The Start of OTC Monograph Reform: FDA Publishes its First Deemed Final Administrative Orders & A Proposed Order on Sunscreens

By Cynthia L. Meyer and Justine E. Lenehan

Last week, FDA posted to its new web portal, OTC Monographs@FDA, the first six of 32 final administrative orders for over-the-counter (OTC) drugs created under the Coronavirus Aid, Relief, and Economic Security Act (CARES Act), thus beginning to fully implement the process of transitioning to the new OTC drug review procedures established by the CARES Act.  Each of the 6 new administrative orders embodies an OTC monograph under the new framework:

  • OTC000001 – Over-the-Counter Monograph M002: Antiflatulent Products for Over-the-Counter Human Use
  • OTC000002 – Over-the-Counter Monograph M010: Nighttime Sleep-Aid Drug Products for Over-the-Counter Human Use
  • OTC000003 – Over-the-Counter Monograph M014: Topical Otic Drug Products for Over-the-Counter Human Use
  • OTC000004 – Over-the-Counter Monograph M030: Corn and Callus Remover Drug Products for Over-the-Counter Human Use
  • OTC000005 – Over-the-Counter Monograph M016: Skin Protectant Drug Products for Over-the-Counter Human Use
  • OTC000006 – Over-the-Counter Monograph M020: Sunscreen Drug Products for Over-the-Counter Human Use (at this same time, FDA posted a proposed order (OTC000008) proposing to amend M020 – the OTC monograph for sunscreen drug products). 

FDA also posted a final order (OTC000007) embodying the non-monograph conditions codified at 21 C.F.R. § 310.545 pursuant to which insufficient data exist to establish GRASE-status for the use of a myriad of active ingredients in OTC drug products.[1] 

The final administrative orders do not introduce any new substantive requirements or conditions, as these deemed final administrative orders took effect as of the date of enactment of the CARES Act, and the substance of these monographs mirror their respective already-existing final monographs codified in the Code of Federal Regulations. 

However, as required by the CARES Act, FDA issued a proposed revised order for OTC sunscreen products and transitioned its ongoing rulemaking with respect to sunscreens under this new framework.  The deemed final order embodying M020 reflects the pre-CARES Act marketing conditions for sunscreens and will remain in effect until the proposed order is finalized.  The proposed order would substantively establish the same provisions as those proposed in FDA’s 2019 proposed rule.[2]  See an earlier KKB Insight post covering the 2019 proposed rule.  The newly-published proposed order will undergo a 45-day public comment period, and FDA will consider all public comments timely submitted to the 2019 proposed rule during its review.  Note, however, that a revised final order may still be some ways off, as the CARES Act precludes a revised final order from taking effect less than one year following its issuance.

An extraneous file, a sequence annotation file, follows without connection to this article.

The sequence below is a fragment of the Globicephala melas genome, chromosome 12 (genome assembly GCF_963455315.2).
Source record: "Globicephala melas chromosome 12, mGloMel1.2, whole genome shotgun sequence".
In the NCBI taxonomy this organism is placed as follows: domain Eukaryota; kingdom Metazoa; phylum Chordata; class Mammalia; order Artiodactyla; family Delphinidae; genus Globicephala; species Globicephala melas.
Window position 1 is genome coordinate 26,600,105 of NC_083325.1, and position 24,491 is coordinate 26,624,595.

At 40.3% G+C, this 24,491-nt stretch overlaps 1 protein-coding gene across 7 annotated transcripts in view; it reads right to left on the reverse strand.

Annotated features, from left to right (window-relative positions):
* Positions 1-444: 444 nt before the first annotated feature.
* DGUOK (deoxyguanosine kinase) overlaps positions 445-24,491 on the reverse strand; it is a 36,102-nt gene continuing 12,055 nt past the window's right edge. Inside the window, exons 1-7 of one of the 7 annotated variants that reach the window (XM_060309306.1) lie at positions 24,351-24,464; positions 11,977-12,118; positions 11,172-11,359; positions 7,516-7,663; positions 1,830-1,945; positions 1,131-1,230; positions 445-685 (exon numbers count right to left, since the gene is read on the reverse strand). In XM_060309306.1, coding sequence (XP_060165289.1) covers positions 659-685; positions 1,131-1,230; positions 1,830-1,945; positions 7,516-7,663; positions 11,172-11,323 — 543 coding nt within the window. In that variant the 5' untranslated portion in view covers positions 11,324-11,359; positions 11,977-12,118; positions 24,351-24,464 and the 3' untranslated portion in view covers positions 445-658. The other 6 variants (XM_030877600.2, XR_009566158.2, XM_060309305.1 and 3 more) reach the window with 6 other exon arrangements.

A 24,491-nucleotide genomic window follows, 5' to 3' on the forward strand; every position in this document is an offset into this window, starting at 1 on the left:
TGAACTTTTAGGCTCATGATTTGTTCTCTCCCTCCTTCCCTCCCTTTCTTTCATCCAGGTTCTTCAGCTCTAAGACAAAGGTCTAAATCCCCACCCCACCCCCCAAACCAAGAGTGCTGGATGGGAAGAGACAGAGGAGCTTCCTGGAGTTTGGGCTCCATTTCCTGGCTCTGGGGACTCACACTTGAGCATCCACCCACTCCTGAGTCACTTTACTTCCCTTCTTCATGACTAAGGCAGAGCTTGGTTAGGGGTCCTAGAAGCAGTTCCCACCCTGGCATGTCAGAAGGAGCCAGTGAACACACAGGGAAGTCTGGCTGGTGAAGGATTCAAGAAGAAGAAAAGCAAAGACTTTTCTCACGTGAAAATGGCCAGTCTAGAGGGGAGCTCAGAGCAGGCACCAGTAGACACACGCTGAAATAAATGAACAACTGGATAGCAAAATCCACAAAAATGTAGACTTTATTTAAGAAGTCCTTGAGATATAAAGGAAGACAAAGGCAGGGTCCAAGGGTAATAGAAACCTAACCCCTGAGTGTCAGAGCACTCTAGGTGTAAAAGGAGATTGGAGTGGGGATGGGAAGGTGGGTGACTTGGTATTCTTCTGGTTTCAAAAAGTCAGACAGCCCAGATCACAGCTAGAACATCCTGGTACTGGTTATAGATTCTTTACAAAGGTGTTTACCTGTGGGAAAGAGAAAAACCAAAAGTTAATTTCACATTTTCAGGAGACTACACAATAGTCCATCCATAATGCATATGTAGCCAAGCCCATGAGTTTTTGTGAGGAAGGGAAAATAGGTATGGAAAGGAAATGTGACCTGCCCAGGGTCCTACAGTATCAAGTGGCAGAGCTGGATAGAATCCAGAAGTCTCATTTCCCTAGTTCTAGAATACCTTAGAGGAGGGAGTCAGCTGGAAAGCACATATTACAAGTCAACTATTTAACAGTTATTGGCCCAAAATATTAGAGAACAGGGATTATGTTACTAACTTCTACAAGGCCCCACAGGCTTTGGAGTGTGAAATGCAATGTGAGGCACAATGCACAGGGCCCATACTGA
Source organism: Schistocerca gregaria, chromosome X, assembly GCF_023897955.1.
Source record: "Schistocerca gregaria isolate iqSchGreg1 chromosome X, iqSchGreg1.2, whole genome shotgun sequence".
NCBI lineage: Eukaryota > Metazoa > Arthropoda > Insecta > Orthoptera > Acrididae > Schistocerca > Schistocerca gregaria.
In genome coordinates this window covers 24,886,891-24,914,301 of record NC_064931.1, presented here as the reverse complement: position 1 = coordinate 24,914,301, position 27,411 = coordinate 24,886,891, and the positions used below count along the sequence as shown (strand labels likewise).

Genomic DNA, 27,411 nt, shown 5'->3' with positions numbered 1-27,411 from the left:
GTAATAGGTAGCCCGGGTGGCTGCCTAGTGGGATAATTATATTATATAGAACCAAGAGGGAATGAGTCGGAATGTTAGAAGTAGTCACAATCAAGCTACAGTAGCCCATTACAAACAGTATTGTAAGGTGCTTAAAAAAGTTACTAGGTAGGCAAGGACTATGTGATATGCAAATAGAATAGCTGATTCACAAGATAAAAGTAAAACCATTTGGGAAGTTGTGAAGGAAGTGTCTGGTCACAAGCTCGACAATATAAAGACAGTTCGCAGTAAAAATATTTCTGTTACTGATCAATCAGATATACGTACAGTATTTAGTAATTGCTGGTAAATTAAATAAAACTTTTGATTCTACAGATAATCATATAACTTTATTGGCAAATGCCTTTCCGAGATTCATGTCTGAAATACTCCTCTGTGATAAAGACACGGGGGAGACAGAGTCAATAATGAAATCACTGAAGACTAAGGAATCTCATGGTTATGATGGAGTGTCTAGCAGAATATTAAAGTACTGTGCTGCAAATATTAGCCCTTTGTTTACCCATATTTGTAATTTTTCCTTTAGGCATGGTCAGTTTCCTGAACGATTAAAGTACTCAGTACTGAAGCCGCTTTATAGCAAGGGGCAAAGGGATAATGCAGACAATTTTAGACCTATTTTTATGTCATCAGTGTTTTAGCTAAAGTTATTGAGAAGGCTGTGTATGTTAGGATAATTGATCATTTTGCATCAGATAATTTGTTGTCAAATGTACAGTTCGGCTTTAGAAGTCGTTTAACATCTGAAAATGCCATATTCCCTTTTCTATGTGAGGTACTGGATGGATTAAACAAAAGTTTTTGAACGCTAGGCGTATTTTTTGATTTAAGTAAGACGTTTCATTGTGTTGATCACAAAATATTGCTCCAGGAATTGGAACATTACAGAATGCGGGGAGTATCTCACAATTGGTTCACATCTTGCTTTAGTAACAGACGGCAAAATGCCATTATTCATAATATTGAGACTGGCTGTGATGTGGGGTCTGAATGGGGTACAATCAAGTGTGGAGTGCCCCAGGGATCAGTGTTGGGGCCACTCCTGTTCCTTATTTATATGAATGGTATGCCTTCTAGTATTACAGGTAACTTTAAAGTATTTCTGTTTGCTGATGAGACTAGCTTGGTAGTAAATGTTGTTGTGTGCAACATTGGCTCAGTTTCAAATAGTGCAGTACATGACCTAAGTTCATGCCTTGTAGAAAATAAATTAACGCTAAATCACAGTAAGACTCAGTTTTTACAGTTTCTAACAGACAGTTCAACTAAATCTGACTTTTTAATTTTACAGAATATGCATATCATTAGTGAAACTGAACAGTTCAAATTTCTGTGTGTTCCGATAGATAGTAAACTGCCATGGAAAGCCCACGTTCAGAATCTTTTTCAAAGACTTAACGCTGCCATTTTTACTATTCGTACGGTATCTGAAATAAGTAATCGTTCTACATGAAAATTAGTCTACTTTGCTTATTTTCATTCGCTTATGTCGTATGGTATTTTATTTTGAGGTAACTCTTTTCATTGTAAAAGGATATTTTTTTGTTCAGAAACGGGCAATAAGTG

Once all of the relevant deemed final orders have been posted to OTC Monographs@FDA, FDA intends to withdraw (or revise, as appropriate) the regulations establishing final monographs and governing the old OTC drug review procedures in title 21 of the Code of Federal Regulations.  Publication of these first orders shows FDA’s progress in implementing the new OTC regulatory framework established by the CARES Act.  We will continue to monitor FDA’s progress in posting final administrative orders for OTC monographs on its new web portal, OTC Monographs@FDA. 


An earlier KKB Insight post summarized key changes to the Federal Food, Drug, and Cosmetic Act (FDCA) made by the CARES Act.  As discussed there, the CARES Act overhauled the OTC drug review process by conferring FDA the authority to issue administrative orders in order to add, remove, or change “generally recognized as safe and effective” (GRASE) conditions for an OTC monograph.

As of March 27, 2020, the date of enactment of the CARES Act, the newly created section 505G(b)(8) of the FDCA described the terms upon which certain existing final monographs and tentative final monographs were deemed to be final orders.  Since that time, FDA has reviewed all final monographs published in the Code of Federal Regulations and the rulemaking histories for each monograph therapeutic category and identified 32 final orders created as a result of the CARES Act.[3]  FDA assigned an OTC monograph number to each of the deemed final orders which corresponds to a particular part or subpart of the Code of Federal Regulations, where applicable. 

FDA now plans to harmonize each of the 32 deemed final orders embodying OTC monographs (for example, with respect to terminology and cross references and making other minor changes) and make such deemed final orders available on a rolling basis.  The recently posted final administrative orders are the first group of these 32 deemed final orders.

The CARES Act also deemed other regulations that established requirements for specific OTC drugs as final orders if the regulations applied to drugs subject to certain provisions of the law.  For example, 21 C.F.R. § 201.326 sets forth certain labeling requirements regarding warnings for OTC drug products containing internal analgesic and antipyretic active ingredients – FDA identified this regulation as a final order.[4]  FDA intends to either incorporate such a final order into one of the 32 deemed final orders referenced above, as appropriate, or post it as a separate, standalone final order to OTC Monographs@FDA.[5]

[1] FDCA, § 505G(k)(2)(A).

[2] 84 Fed. Reg. 6,204 (Feb. 26, 2019).

[3] 86 Fed. Reg. 52,474, 52,476 (Sept. 21, 2021).

[4] 86 Fed. Reg. at 52,475.

[5] 86 Fed. Reg. at 52,475, 52,477.  To the extent the regulation also applies to a drug that is not subject to section 505G(a)(1)-(4) or an order under section 505G, the regulation will remain the Code of Federal Regulations.